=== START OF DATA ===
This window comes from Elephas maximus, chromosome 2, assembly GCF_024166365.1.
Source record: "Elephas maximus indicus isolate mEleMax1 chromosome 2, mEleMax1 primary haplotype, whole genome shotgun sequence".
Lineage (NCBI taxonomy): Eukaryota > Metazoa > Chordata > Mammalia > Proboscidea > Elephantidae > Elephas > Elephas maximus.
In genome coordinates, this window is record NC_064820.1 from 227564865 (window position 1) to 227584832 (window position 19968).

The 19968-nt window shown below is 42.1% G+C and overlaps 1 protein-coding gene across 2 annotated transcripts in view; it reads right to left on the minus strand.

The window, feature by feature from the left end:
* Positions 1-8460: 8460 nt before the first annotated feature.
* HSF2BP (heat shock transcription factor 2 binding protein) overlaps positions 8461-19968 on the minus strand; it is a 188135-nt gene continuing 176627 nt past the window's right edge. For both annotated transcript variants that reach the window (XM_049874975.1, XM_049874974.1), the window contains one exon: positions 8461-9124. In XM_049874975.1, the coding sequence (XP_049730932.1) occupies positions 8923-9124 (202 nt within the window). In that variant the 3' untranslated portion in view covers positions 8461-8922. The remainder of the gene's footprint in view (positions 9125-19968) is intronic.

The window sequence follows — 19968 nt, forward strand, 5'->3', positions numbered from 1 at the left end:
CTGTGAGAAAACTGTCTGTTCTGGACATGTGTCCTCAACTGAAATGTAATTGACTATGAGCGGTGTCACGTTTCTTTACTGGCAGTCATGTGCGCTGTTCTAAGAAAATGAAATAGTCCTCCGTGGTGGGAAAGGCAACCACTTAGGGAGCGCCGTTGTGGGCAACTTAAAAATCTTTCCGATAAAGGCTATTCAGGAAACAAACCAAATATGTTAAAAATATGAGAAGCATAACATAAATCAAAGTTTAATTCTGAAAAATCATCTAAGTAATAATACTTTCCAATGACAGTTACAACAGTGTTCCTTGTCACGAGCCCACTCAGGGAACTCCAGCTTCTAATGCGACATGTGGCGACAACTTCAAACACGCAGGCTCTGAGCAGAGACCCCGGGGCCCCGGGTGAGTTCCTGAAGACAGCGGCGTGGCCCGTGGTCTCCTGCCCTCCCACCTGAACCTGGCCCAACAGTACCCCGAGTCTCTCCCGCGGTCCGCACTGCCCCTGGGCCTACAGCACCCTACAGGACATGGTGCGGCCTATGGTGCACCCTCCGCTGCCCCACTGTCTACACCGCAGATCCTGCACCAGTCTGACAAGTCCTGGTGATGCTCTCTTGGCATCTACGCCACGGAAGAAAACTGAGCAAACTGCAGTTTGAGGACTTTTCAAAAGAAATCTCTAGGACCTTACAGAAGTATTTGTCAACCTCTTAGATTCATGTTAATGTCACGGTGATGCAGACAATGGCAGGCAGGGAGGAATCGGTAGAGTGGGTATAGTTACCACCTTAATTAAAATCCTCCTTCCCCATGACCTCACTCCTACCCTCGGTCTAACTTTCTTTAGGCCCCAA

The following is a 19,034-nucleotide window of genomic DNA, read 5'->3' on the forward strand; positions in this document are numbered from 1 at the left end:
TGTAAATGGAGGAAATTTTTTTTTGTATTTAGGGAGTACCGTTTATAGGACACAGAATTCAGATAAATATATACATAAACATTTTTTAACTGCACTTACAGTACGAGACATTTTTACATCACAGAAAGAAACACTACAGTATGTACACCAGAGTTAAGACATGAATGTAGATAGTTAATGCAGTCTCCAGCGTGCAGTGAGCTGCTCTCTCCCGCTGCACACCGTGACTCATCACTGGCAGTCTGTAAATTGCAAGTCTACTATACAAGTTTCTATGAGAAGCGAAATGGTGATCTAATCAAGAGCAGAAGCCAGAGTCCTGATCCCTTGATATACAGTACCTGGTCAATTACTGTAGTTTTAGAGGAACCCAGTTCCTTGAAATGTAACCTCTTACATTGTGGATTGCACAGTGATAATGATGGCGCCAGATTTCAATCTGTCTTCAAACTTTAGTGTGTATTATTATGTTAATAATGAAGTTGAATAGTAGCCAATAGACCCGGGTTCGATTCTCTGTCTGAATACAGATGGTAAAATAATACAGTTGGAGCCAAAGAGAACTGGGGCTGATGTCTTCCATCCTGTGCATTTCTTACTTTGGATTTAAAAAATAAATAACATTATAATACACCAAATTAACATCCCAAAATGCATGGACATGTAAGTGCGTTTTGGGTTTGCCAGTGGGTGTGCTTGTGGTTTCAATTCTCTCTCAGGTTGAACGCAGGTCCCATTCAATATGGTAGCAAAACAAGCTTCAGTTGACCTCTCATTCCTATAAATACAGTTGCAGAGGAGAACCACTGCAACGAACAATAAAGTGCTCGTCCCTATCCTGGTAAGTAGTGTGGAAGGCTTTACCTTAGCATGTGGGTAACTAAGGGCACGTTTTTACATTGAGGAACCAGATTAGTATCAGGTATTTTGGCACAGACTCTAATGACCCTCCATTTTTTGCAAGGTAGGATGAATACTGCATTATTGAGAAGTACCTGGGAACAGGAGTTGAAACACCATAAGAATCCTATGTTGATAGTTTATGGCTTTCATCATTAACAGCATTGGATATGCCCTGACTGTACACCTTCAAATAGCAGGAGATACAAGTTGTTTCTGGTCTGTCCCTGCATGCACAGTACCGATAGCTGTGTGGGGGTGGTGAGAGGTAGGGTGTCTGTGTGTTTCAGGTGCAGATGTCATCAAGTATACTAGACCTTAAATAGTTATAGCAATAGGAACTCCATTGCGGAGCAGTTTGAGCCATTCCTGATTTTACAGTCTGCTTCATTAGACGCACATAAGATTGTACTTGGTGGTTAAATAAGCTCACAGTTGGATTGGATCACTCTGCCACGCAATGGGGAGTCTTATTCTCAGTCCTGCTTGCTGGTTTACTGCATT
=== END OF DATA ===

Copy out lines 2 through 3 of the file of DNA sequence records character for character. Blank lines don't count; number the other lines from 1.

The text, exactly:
Source record: "Elephas maximus indicus isolate mEleMax1 chromosome 2, mEleMax1 primary haplotype, whole genome shotgun sequence".
Lineage (NCBI taxonomy): Eukaryota > Metazoa > Chordata > Mammalia > Proboscidea > Elephantidae > Elephas > Elephas maximus.